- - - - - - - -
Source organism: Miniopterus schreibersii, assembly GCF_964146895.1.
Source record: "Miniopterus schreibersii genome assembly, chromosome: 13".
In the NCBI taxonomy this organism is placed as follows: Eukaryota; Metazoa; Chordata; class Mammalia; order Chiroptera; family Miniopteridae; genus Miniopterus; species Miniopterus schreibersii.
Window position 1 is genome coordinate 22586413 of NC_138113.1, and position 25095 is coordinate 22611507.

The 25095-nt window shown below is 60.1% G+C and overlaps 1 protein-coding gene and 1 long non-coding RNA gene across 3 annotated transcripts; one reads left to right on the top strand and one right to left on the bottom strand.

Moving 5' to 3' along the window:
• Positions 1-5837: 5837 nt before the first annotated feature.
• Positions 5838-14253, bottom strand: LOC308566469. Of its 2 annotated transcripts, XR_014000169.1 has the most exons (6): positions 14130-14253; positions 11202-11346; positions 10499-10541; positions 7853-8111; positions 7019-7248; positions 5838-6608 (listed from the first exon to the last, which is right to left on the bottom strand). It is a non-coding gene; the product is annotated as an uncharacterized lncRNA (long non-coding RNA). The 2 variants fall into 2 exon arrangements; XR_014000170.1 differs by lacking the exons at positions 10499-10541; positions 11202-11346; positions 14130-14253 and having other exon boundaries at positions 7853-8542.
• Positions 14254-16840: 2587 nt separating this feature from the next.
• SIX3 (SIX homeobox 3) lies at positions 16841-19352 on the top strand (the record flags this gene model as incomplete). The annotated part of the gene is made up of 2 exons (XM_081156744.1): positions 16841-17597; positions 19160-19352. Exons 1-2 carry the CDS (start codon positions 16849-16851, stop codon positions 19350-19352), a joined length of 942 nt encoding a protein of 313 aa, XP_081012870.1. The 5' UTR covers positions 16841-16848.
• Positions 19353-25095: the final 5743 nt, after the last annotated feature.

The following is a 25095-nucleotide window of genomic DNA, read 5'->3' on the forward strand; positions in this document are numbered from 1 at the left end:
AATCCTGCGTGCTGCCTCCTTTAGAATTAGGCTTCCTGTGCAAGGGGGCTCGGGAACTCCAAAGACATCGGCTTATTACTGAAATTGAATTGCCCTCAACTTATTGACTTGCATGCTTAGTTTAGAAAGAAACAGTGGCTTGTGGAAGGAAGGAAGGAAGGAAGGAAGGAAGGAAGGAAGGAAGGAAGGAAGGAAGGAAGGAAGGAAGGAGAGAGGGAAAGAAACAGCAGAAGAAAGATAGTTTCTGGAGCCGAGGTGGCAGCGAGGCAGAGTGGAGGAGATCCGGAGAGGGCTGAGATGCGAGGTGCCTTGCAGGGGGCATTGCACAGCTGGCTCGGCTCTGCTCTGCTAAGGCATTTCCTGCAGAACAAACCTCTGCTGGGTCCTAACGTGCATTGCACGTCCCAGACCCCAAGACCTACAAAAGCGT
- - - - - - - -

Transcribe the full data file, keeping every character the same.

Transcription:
Source organism: Miniopterus schreibersii, assembly GCF_964146895.1.
Source record: "Miniopterus schreibersii genome assembly, chromosome: 13".
In the NCBI taxonomy this organism is placed as follows: Eukaryota; Metazoa; Chordata; class Mammalia; order Chiroptera; family Miniopteridae; genus Miniopterus; species Miniopterus schreibersii.
Window position 1 is genome coordinate 22586413 of NC_138113.1, and position 25095 is coordinate 22611507.

The 25095-nt window shown below is 60.1% G+C and overlaps 1 protein-coding gene and 1 long non-coding RNA gene across 3 annotated transcripts; one reads left to right on the top strand and one right to left on the bottom strand.

Moving 5' to 3' along the window:
• Positions 1-5837: 5837 nt before the first annotated feature.
• Positions 5838-14253, bottom strand: LOC308566469. Of its 2 annotated transcripts, XR_014000169.1 has the most exons (6): positions 14130-14253; positions 11202-11346; positions 10499-10541; positions 7853-8111; positions 7019-7248; positions 5838-6608 (listed from the first exon to the last, which is right to left on the bottom strand). It is a non-coding gene; the product is annotated as an uncharacterized lncRNA (long non-coding RNA). The 2 variants fall into 2 exon arrangements; XR_014000170.1 differs by lacking the exons at positions 10499-10541; positions 11202-11346; positions 14130-14253 and having other exon boundaries at positions 7853-8542.
• Positions 14254-16840: 2587 nt separating this feature from the next.
• SIX3 (SIX homeobox 3) lies at positions 16841-19352 on the top strand (the record flags this gene model as incomplete). The annotated part of the gene is made up of 2 exons (XM_081156744.1): positions 16841-17597; positions 19160-19352. Exons 1-2 carry the CDS (start codon positions 16849-16851, stop codon positions 19350-19352), a joined length of 942 nt encoding a protein of 313 aa, XP_081012870.1. The 5' UTR covers positions 16841-16848.
• Positions 19353-25095: the final 5743 nt, after the last annotated feature.

The following is a 25095-nucleotide window of genomic DNA, read 5'->3' on the forward strand; positions in this document are numbered from 1 at the left end:
AATCCTGCGTGCTGCCTCCTTTAGAATTAGGCTTCCTGTGCAAGGGGGCTCGGGAACTCCAAAGACATCGGCTTATTACTGAAATTGAATTGCCCTCAACTTATTGACTTGCATGCTTAGTTTAGAAAGAAACAGTGGCTTGTGGAAGGAAGGAAGGAAGGAAGGAAGGAAGGAAGGAAGGAAGGAAGGAAGGAAGGAAGGAAGGAAGGAGAGAGGGAAAGAAACAGCAGAAGAAAGATAGTTTCTGGAGCCGAGGTGGCAGCGAGGCAGAGTGGAGGAGATCCGGAGAGGGCTGAGATGCGAGGTGCCTTGCAGGGGGCATTGCACAGCTGGCTCGGCTCTGCTCTGCTAAGGCATTTCCTGCAGAACAAACCTCTGCTGGGTCCTAACGTGCATTGCACGTCCCAGACCCCAAGACCTACAAAAGCGT